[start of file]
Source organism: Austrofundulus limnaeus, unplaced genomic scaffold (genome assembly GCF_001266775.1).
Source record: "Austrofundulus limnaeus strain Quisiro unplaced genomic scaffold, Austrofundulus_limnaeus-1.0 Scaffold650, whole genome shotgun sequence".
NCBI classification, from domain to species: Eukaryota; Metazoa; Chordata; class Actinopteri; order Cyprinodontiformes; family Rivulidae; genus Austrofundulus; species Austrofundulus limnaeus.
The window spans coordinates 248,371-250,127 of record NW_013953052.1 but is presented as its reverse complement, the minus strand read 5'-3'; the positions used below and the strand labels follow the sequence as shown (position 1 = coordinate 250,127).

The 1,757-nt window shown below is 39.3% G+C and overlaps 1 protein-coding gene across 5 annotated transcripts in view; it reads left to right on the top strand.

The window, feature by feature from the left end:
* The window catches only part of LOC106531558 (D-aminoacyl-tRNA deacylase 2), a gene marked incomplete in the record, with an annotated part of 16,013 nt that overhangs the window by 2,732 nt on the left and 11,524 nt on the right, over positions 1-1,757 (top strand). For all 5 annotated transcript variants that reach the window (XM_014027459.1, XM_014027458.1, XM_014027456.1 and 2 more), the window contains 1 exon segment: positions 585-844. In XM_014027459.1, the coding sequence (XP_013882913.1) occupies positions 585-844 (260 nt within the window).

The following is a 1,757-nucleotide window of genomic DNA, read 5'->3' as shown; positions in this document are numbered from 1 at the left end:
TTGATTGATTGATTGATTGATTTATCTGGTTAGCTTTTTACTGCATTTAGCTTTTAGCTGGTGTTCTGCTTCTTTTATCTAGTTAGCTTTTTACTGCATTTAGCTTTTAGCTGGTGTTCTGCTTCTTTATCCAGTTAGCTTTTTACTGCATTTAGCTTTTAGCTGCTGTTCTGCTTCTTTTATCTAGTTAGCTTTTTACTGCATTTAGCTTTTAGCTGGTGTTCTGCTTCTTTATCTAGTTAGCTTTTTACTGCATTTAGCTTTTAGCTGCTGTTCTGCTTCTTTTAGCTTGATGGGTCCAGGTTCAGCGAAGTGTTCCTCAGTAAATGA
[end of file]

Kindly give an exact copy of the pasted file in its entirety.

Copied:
Source organism: Austrofundulus limnaeus, unplaced genomic scaffold (genome assembly GCF_001266775.1).
Source record: "Austrofundulus limnaeus strain Quisiro unplaced genomic scaffold, Austrofundulus_limnaeus-1.0 Scaffold650, whole genome shotgun sequence".
NCBI classification, from domain to species: Eukaryota; Metazoa; Chordata; class Actinopteri; order Cyprinodontiformes; family Rivulidae; genus Austrofundulus; species Austrofundulus limnaeus.
The window spans coordinates 248,371-250,127 of record NW_013953052.1 but is presented as its reverse complement, the minus strand read 5'-3'; the positions used below and the strand labels follow the sequence as shown (position 1 = coordinate 250,127).

The 1,757-nt window shown below is 39.3% G+C and overlaps 1 protein-coding gene across 5 annotated transcripts in view; it reads left to right on the top strand.

The window, feature by feature from the left end:
* The window catches only part of LOC106531558 (D-aminoacyl-tRNA deacylase 2), a gene marked incomplete in the record, with an annotated part of 16,013 nt that overhangs the window by 2,732 nt on the left and 11,524 nt on the right, over positions 1-1,757 (top strand). For all 5 annotated transcript variants that reach the window (XM_014027459.1, XM_014027458.1, XM_014027456.1 and 2 more), the window contains 1 exon segment: positions 585-844. In XM_014027459.1, the coding sequence (XP_013882913.1) occupies positions 585-844 (260 nt within the window).

The following is a 1,757-nucleotide window of genomic DNA, read 5'->3' as shown; positions in this document are numbered from 1 at the left end:
TTGATTGATTGATTGATTGATTTATCTGGTTAGCTTTTTACTGCATTTAGCTTTTAGCTGGTGTTCTGCTTCTTTTATCTAGTTAGCTTTTTACTGCATTTAGCTTTTAGCTGGTGTTCTGCTTCTTTATCCAGTTAGCTTTTTACTGCATTTAGCTTTTAGCTGCTGTTCTGCTTCTTTTATCTAGTTAGCTTTTTACTGCATTTAGCTTTTAGCTGGTGTTCTGCTTCTTTATCTAGTTAGCTTTTTACTGCATTTAGCTTTTAGCTGCTGTTCTGCTTCTTTTAGCTTGATGGGTCCAGGTTCAGCGAAGTGTTCCTCAGTAAATGA